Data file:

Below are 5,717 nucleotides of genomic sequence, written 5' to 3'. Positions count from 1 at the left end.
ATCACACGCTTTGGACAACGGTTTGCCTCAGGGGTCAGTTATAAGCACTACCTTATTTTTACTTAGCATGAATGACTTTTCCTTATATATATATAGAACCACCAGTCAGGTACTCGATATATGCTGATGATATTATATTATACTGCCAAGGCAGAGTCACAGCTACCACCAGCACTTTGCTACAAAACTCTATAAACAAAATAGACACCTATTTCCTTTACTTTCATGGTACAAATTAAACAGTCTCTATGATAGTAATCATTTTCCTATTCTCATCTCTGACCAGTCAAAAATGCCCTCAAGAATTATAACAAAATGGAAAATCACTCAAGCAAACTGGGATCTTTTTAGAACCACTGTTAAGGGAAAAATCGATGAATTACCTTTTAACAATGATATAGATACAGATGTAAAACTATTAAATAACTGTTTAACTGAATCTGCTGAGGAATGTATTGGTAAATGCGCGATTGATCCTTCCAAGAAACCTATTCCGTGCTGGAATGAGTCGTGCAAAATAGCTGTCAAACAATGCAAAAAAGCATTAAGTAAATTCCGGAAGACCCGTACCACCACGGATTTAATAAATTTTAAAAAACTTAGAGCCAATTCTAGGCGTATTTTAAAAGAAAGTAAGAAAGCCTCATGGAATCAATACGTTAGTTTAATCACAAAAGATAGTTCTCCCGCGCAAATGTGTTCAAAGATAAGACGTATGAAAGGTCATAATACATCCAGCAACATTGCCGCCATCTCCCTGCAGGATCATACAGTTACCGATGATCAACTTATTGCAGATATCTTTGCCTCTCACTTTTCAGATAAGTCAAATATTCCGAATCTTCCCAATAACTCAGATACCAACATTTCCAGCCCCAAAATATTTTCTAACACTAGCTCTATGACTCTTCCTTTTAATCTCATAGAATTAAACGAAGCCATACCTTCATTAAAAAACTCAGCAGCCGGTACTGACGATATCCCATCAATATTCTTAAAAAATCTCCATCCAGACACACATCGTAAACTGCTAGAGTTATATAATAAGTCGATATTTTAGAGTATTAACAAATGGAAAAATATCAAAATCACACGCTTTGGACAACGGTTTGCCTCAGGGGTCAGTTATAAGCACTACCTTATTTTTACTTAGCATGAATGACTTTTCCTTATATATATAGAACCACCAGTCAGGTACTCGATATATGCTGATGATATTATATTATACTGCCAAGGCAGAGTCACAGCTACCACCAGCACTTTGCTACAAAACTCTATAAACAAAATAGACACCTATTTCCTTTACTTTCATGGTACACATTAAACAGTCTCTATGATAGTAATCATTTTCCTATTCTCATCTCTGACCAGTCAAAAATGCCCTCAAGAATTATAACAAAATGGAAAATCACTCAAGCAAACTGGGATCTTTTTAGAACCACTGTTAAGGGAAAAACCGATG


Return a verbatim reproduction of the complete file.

Below are 5,717 nucleotides of genomic sequence, written 5' to 3'. Positions count from 1 at the left end.
ATCACACGCTTTGGACAACGGTTTGCCTCAGGGGTCAGTTATAAGCACTACCTTATTTTTACTTAGCATGAATGACTTTTCCTTATATATATATAGAACCACCAGTCAGGTACTCGATATATGCTGATGATATTATATTATACTGCCAAGGCAGAGTCACAGCTACCACCAGCACTTTGCTACAAAACTCTATAAACAAAATAGACACCTATTTCCTTTACTTTCATGGTACAAATTAAACAGTCTCTATGATAGTAATCATTTTCCTATTCTCATCTCTGACCAGTCAAAAATGCCCTCAAGAATTATAACAAAATGGAAAATCACTCAAGCAAACTGGGATCTTTTTAGAACCACTGTTAAGGGAAAAATCGATGAATTACCTTTTAACAATGATATAGATACAGATGTAAAACTATTAAATAACTGTTTAACTGAATCTGCTGAGGAATGTATTGGTAAATGCGCGATTGATCCTTCCAAGAAACCTATTCCGTGCTGGAATGAGTCGTGCAAAATAGCTGTCAAACAATGCAAAAAAGCATTAAGTAAATTCCGGAAGACCCGTACCACCACGGATTTAATAAATTTTAAAAAACTTAGAGCCAATTCTAGGCGTATTTTAAAAGAAAGTAAGAAAGCCTCATGGAATCAATACGTTAGTTTAATCACAAAAGATAGTTCTCCCGCGCAAATGTGTTCAAAGATAAGACGTATGAAAGGTCATAATACATCCAGCAACATTGCCGCCATCTCCCTGCAGGATCATACAGTTACCGATGATCAACTTATTGCAGATATCTTTGCCTCTCACTTTTCAGATAAGTCAAATATTCCGAATCTTCCCAATAACTCAGATACCAACATTTCCAGCCCCAAAATATTTTCTAACACTAGCTCTATGACTCTTCCTTTTAATCTCATAGAATTAAACGAAGCCATACCTTCATTAAAAAACTCAGCAGCCGGTACTGACGATATCCCATCAATATTCTTAAAAAATCTCCATCCAGACACACATCGTAAACTGCTAGAGTTATATAATAAGTCGATATTTTAGAGTATTAACAAATGGAAAAATATCAAAATCACACGCTTTGGACAACGGTTTGCCTCAGGGGTCAGTTATAAGCACTACCTTATTTTTACTTAGCATGAATGACTTTTCCTTATATATATAGAACCACCAGTCAGGTACTCGATATATGCTGATGATATTATATTATACTGCCAAGGCAGAGTCACAGCTACCACCAGCACTTTGCTACAAAACTCTATAAACAAAATAGACACCTATTTCCTTTACTTTCATGGTACACATTAAACAGTCTCTATGATAGTAATCATTTTCCTATTCTCATCTCTGACCAGTCAAAAATGCCCTCAAGAATTATAACAAAATGGAAAATCACTCAAGCAAACTGGGATCTTTTTAGAACCACTGTTAAGGGAAAAACCGATG